One way, and perhaps the simplest way, is to go over a number of published lists of foods to keep away from while breastfeeding and drop the common denominators.
A second approach would be to investigate what it is about certain foods or food types that led to their being put on these lists in the first place.
This approach may take a little more time but could be worth the effort. Some foods containing allergens may affect some babies and not others.
In other words, for each food listed, attempt to find out what their potential side effects are. Mercury in saltwater fish is toxic, your baby may be allergic to shellfish, or the spicy foods you are eating could result in upsetting an infant’s stomach.
Be aware that garlic affects the odor and flavor of your milk, making it less enjoyable for the baby to drink.
Six Food Types That Can Cause Problems or Produce Side Effects
Citrus-fruit-drinks Citrus fruits
By and large, citrus fruits will benefit you and your young daughter or son, as they are rich in vitamins, particularly vitamin C. There are some substances in citrus fruits, however, particularly in oranges and tangerines that can act as irritants to the digestive tract if ingested by the baby when it is breastfeeding. Symptoms are generally are limited to a certain amount of fussing on the part of the baby, but in some cases can include diaper rash. Spicy foods, such as those containing a dash or two of jalapeno pepper, can sometimes have the same effect on your baby.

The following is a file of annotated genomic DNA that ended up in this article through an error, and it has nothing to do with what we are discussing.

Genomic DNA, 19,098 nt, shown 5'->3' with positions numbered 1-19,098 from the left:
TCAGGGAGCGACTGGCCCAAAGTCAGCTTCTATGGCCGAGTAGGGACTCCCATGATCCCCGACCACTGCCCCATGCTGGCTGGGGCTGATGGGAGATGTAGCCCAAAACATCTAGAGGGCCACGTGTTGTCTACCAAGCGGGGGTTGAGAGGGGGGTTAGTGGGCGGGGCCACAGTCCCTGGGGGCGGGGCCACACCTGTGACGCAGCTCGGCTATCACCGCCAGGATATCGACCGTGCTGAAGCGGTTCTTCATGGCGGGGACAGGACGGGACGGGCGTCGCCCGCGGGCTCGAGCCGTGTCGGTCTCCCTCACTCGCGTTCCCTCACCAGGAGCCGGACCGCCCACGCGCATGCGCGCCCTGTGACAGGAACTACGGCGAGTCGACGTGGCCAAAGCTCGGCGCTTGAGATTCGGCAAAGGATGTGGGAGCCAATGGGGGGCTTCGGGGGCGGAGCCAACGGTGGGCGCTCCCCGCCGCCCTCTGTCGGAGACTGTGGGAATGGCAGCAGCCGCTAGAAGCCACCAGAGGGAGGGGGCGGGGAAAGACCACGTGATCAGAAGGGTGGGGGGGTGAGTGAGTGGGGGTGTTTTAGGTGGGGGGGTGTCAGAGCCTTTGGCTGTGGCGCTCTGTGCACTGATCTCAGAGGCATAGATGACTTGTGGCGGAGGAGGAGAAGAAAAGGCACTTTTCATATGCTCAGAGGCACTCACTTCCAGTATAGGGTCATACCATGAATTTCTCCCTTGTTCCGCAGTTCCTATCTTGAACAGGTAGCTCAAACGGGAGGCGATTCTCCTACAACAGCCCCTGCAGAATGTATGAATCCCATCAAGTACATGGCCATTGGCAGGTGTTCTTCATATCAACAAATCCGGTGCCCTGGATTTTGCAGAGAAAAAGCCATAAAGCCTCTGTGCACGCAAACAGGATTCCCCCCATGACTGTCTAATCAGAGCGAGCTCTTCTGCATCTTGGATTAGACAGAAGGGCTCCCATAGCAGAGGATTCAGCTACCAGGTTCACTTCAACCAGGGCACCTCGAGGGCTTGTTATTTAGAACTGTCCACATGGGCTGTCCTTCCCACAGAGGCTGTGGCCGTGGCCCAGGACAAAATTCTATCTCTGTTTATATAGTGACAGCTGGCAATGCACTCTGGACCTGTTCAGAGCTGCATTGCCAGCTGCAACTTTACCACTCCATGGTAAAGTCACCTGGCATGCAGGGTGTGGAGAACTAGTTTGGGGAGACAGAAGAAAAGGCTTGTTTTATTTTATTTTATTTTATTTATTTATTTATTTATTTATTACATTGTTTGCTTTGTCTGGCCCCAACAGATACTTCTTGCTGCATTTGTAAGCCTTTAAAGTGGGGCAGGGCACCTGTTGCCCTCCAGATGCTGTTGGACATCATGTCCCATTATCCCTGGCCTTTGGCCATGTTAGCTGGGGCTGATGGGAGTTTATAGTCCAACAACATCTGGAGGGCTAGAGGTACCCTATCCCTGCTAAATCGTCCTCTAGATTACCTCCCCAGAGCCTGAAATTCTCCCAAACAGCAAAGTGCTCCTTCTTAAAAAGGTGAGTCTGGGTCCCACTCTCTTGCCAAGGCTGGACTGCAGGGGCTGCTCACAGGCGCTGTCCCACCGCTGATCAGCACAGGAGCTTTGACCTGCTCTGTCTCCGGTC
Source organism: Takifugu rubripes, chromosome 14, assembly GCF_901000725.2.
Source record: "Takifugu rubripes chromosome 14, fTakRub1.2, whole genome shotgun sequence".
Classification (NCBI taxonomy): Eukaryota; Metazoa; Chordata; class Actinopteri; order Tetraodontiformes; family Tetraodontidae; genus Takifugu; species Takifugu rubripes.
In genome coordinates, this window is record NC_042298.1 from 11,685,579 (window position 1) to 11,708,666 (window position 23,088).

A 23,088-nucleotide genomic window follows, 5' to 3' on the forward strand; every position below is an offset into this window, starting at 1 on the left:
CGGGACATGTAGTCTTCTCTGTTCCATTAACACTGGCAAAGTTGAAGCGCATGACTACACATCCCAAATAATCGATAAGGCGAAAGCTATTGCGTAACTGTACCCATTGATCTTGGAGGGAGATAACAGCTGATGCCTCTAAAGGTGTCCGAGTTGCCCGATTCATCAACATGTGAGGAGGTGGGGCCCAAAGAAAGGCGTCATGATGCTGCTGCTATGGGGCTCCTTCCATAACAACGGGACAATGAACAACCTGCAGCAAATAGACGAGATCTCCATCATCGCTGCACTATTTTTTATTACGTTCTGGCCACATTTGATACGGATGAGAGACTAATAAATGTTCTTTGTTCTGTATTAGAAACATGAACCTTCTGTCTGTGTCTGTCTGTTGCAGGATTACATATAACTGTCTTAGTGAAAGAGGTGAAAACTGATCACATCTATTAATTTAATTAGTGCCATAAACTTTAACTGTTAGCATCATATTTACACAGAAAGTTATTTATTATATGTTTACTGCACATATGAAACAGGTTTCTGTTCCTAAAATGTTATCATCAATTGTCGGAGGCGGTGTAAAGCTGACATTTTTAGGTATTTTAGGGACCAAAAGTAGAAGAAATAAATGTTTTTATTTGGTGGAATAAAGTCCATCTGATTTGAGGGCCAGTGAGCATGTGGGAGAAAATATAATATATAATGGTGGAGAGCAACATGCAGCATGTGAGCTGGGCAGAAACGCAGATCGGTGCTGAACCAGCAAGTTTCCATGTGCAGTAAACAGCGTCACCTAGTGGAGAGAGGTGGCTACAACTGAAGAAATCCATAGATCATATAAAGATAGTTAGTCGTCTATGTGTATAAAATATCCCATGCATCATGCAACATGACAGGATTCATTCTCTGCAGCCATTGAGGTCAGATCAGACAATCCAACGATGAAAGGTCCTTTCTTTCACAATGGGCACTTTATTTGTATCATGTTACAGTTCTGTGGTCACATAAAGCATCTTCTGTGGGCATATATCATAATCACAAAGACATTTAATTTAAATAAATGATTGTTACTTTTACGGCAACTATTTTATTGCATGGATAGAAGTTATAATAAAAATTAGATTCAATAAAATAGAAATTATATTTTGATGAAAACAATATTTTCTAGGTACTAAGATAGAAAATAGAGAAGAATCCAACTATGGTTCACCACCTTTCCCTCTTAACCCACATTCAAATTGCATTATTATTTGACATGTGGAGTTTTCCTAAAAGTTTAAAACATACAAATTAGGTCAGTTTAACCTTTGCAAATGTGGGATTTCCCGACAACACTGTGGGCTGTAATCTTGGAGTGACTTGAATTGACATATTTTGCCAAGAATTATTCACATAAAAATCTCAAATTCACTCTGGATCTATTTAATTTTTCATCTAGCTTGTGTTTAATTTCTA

Broccoli Cruciferous Vegetables
Added to the list of foods to avoid would be most of the vegetables that belong to the Brassicaceae family, including cabbage, cauliflower, and broccoli, since they contain compounds that, when ingested, can cause excessive gas in your baby’s stomach, which can often be very distressing for a baby. If you were to eat broccoli, for example, which is one of the healthiest of vegetables imaginable, your newborn would share in its nutritional benefits through your milk, but it could also become quite miserable from the effects of the gas it produces, effects which can include colic. It might be wise, therefore, to at least cut back on eating any members of this vegetable family, or eat them cooked, rather than raw.
Nuts Tree Nuts and Peanuts